How about this? How about our Mayor, who sits on the VTA board, hammering out something with other mayors to get some SERIOUS mass transit happening in our region, so that people could use the streets in convenient ways WITHOUT having to get into their cars? I'm talking SERIOUS mass transit here - accessible, affordable, and goal-oriented (gets you where you want to go, WHEN you want to get there, including the middle of the night)
Again, occasional promenades on commercial streets that are normally occupied by cars is a nice thing. Properly promoted, lots of people will come out to enjoy the festivities and have a good time - that's wonderful.
How do you maintain something like that, long-term - without massive retail displacement? Could it be that retailers are considered dispensible? That seems to be the case.
How do you, as a landlord, justify high street-facing rents to a lessee who wants storefront parking (proven to be - in our age of pathetically poor mass transit - something that people actually want - which is EXACTLY why thre mass-transit solution HAS to happen before you wan turn downtowns into bucolic promenades)
What's even more telling is the quote coming from the Downtown Association (BID) president, Sherry Bijan:
1) "Bijan said University is too crowded for most drivers hunting for a parking spot and that passersby on foot would be more likely to stop in a store or restaurant than someone driving through"
2) "Bijan said she thinks merchants along Lytton and Hamilton avenues would be pleased because the closure would bring additional traffic by their businesses."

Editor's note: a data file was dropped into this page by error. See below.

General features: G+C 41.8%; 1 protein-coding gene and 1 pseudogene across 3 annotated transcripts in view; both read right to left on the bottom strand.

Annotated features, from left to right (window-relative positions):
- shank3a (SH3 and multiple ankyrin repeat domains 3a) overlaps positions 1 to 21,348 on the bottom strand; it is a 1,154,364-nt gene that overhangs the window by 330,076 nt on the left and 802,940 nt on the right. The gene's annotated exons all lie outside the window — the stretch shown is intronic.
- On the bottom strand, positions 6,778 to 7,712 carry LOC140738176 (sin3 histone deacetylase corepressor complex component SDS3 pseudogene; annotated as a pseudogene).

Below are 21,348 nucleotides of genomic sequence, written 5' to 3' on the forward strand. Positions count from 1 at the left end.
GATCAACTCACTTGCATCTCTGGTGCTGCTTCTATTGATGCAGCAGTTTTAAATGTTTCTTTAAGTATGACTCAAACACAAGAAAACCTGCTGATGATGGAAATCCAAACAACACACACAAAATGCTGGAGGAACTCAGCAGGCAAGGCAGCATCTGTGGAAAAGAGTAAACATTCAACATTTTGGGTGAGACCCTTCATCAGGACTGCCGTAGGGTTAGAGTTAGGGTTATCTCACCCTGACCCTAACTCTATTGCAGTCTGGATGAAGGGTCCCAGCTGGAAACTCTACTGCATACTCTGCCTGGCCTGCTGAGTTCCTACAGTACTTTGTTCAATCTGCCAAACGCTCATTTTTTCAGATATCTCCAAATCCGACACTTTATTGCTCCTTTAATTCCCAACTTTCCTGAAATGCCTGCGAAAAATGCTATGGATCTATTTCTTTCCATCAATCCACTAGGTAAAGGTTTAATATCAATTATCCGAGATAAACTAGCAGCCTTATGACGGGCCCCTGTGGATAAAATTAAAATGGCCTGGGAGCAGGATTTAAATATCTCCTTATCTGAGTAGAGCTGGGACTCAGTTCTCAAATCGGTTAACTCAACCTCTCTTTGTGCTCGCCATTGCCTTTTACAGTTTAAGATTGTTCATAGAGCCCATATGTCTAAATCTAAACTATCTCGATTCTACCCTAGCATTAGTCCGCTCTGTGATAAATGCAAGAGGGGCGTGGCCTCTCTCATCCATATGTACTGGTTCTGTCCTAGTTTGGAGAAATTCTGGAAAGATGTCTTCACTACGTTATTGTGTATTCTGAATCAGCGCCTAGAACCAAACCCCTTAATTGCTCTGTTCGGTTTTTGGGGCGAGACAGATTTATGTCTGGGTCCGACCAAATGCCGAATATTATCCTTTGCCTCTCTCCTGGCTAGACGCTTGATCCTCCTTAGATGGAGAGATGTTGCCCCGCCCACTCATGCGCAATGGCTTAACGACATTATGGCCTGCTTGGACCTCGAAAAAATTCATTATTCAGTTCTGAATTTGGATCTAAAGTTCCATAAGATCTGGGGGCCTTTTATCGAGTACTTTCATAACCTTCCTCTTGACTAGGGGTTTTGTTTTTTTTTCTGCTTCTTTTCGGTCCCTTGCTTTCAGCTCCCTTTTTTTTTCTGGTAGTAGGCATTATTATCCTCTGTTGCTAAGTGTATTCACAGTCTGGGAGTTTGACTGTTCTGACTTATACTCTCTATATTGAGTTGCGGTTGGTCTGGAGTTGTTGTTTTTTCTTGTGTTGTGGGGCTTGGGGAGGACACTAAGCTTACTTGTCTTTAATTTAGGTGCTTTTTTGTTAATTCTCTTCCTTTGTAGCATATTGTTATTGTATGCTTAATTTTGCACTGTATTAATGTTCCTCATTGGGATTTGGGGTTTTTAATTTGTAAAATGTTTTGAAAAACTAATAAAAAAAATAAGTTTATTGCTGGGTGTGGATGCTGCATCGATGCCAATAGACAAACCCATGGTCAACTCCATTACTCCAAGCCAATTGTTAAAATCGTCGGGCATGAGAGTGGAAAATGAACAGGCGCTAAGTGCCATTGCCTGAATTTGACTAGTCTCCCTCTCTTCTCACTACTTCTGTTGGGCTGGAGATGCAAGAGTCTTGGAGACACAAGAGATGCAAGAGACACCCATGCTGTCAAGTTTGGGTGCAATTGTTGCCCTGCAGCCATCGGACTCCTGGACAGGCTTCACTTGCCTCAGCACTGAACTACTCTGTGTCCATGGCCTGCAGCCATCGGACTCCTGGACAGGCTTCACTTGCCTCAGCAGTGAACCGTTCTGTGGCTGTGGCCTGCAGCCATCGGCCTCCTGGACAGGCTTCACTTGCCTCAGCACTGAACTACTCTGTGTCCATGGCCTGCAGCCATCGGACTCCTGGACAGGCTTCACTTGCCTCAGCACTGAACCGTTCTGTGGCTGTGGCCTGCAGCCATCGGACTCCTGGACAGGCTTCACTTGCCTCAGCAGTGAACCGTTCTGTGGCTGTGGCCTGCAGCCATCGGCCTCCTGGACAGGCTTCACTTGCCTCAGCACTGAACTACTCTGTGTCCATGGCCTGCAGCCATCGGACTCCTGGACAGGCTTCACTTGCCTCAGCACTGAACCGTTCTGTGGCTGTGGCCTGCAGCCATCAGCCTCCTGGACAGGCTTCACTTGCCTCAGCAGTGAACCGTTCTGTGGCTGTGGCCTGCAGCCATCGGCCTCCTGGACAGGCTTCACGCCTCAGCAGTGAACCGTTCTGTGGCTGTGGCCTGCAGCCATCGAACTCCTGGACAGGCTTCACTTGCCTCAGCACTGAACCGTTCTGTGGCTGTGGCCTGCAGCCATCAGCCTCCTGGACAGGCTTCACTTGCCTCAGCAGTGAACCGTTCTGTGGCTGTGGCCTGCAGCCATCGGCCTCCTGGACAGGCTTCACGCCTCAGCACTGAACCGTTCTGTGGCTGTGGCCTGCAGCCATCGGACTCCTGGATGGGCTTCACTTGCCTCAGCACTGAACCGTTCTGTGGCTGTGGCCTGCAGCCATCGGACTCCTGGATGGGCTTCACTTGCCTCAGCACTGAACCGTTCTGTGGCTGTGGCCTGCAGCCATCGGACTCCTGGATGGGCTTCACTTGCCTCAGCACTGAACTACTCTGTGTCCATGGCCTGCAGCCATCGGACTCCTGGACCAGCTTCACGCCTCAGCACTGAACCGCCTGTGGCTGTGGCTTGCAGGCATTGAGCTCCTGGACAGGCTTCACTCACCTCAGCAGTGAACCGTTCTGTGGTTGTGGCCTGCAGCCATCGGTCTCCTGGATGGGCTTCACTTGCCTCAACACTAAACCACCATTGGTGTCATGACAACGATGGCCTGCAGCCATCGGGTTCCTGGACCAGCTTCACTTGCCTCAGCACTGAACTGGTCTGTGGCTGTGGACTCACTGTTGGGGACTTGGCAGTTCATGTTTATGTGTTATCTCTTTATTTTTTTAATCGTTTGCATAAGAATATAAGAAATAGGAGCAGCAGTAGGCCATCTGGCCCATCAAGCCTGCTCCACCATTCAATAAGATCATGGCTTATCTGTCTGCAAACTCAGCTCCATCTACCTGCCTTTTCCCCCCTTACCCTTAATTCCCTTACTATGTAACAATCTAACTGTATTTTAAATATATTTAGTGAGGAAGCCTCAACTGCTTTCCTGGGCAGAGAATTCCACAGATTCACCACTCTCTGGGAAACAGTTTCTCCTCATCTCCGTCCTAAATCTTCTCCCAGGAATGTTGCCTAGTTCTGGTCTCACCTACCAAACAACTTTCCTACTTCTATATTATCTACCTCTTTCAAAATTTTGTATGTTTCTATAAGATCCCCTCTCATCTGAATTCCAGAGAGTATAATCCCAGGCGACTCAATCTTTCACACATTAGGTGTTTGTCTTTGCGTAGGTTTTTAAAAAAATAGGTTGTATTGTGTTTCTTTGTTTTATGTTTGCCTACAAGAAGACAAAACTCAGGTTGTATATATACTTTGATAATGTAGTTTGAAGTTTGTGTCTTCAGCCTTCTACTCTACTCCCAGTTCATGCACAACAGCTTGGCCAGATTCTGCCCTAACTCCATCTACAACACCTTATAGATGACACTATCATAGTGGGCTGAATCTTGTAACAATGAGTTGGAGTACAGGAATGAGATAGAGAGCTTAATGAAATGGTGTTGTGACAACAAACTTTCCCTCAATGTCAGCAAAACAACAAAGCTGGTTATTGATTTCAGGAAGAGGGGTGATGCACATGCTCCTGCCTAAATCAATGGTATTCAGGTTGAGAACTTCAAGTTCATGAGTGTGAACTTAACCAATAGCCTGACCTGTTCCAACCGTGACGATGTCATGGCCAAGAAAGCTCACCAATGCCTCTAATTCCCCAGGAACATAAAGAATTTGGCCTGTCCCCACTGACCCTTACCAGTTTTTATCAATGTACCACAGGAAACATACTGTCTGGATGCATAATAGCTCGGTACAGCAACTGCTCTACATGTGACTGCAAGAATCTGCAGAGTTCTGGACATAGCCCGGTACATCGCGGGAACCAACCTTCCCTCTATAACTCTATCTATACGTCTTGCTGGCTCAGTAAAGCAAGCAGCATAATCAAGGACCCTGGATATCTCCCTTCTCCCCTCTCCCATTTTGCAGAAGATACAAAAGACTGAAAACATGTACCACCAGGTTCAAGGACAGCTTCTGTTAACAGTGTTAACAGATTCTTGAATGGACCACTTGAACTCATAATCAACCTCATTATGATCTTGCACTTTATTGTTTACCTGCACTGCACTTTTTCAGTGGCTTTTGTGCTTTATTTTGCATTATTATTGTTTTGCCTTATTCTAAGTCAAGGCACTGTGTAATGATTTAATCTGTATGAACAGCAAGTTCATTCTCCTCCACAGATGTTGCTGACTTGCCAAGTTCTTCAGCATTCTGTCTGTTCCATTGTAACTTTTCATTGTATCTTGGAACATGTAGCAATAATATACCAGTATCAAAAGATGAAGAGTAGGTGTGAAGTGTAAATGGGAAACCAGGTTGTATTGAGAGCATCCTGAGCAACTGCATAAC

Ms. Bijan, why on earth would merchant on Lytton and Hamilton be pleased about more traffic, while merchants on University would be more pleased with less? Never mind that a significant percentage of merchants downtown think that the downtown BID (Business Improvement District) is worthless to them.
This is the kind of logic that gets thrown around in Palo Alto, usually without a thought, especially when it comes to dreamy ideas that a few people think would be "cool"?
I may attend the promenade this evening; it should be fun - but when I see things written in the paper that appear to reflect PAWAR, it puts me ever-so-slightly on edge, like the retailers who will read that article and wonder what in god's name ever landed them in Palo Alto to begin with - because if University Ave. turns into a permanent pedestrian promenade anytime soon (especially before we have ubiquitous mass-transit), the merchant's respective gods are going to be the only ones that will help them (as no one with any PAWAR around here appears the faintest idea about how to do so).
See you at the promenade!
on Jul 20, 2007 at 7:25 pm
Provide adequate signage and traffic direction to eliminate backups.
on Jul 20, 2007 at 8:40 pm
This was not probably published / communicated to a wider audience .. I got to know about in on the TownSquare forums - however, three of my colleagues who pass through the downtown had no clue about this closure. They thought that there was a problem with the Walgreen's building !
I agree with Walter - this needs more communication to the people passing through on a regular basis. How about those big signs at strategic locations a week ahead of time indicating the time / date ?